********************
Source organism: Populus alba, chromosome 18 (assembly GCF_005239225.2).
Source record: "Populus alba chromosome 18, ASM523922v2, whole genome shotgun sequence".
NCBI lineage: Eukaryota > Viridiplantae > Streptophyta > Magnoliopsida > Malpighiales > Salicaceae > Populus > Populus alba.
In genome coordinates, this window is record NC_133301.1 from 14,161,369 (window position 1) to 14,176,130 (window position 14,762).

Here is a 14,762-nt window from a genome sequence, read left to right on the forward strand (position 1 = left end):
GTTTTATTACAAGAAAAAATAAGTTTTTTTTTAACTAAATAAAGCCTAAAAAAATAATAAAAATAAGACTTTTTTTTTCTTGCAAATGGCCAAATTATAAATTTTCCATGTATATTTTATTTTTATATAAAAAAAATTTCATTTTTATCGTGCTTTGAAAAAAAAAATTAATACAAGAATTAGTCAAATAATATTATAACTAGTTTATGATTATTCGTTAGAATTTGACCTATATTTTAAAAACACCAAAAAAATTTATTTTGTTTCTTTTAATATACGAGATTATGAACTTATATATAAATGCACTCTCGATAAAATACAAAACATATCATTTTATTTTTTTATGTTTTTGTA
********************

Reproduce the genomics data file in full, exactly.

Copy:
Source organism: Populus alba, chromosome 18 (assembly GCF_005239225.2).
Source record: "Populus alba chromosome 18, ASM523922v2, whole genome shotgun sequence".
NCBI lineage: Eukaryota > Viridiplantae > Streptophyta > Magnoliopsida > Malpighiales > Salicaceae > Populus > Populus alba.
In genome coordinates, this window is record NC_133301.1 from 14,161,369 (window position 1) to 14,176,130 (window position 14,762).

Here is a 14,762-nt window from a genome sequence, read left to right on the forward strand (position 1 = left end):
GTTTTATTACAAGAAAAAATAAGTTTTTTTTTAACTAAATAAAGCCTAAAAAAATAATAAAAATAAGACTTTTTTTTTCTTGCAAATGGCCAAATTATAAATTTTCCATGTATATTTTATTTTTATATAAAAAAAATTTCATTTTTATCGTGCTTTGAAAAAAAAAATTAATACAAGAATTAGTCAAATAATATTATAACTAGTTTATGATTATTCGTTAGAATTTGACCTATATTTTAAAAACACCAAAAAAATTTATTTTGTTTCTTTTAATATACGAGATTATGAACTTATATATAAATGCACTCTCGATAAAATACAAAACATATCATTTTATTTTTTTATGTTTTTGTA